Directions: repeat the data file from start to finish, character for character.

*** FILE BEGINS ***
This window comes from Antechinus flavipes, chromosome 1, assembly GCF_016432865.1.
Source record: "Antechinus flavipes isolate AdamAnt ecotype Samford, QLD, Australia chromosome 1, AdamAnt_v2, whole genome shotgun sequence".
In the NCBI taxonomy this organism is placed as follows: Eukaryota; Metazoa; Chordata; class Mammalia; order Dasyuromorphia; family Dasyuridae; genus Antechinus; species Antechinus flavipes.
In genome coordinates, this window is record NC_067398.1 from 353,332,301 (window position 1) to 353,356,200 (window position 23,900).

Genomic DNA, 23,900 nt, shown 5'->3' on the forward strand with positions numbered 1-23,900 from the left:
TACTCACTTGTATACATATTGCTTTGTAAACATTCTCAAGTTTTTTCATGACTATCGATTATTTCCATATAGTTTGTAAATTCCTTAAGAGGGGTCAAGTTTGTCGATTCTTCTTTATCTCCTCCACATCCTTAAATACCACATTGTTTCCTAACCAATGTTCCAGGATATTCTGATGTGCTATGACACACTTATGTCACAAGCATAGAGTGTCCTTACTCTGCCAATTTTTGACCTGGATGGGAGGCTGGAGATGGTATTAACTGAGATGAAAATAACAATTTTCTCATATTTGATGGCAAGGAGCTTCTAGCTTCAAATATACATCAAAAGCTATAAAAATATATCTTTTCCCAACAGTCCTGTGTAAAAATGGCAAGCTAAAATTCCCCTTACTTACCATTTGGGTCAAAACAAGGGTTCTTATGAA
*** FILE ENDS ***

This window comes from Antechinus flavipes, chromosome 1, assembly GCF_016432865.1.
Source record: "Antechinus flavipes isolate AdamAnt ecotype Samford, QLD, Australia chromosome 1, AdamAnt_v2, whole genome shotgun sequence".
In the NCBI taxonomy this organism is placed as follows: Eukaryota; Metazoa; Chordata; class Mammalia; order Dasyuromorphia; family Dasyuridae; genus Antechinus; species Antechinus flavipes.
In genome coordinates, this window is record NC_067398.1 from 353,332,301 (window position 1) to 353,356,200 (window position 23,900).

Genomic DNA, 23,900 nt, shown 5'->3' on the forward strand with positions numbered 1-23,900 from the left:
TACTCACTTGTATACATATTGCTTTGTAAACATTCTCAAGTTTTTTCATGACTATCGATTATTTCCATATAGTTTGTAAATTCCTTAAGAGGGGTCAAGTTTGTCGATTCTTCTTTATCTCCTCCACATCCTTAAATACCACATTGTTTCCTAACCAATGTTCCAGGATATTCTGATGTGCTATGACACACTTATGTCACAAGCATAGAGTGTCCTTACTCTGCCAATTTTTGACCTGGATGGGAGGCTGGAGATGGTATTAACTGAGATGAAAATAACAATTTTCTCATATTTGATGGCAAGGAGCTTCTAGCTTCAAATATACATCAAAAGCTATAAAAATATATCTTTTCCCAACAGTCCTGTGTAAAAATGGCAAGCTAAAATTCCCCTTACTTACCATTTGGGTCAAAACAAGGGTTCTTATGAA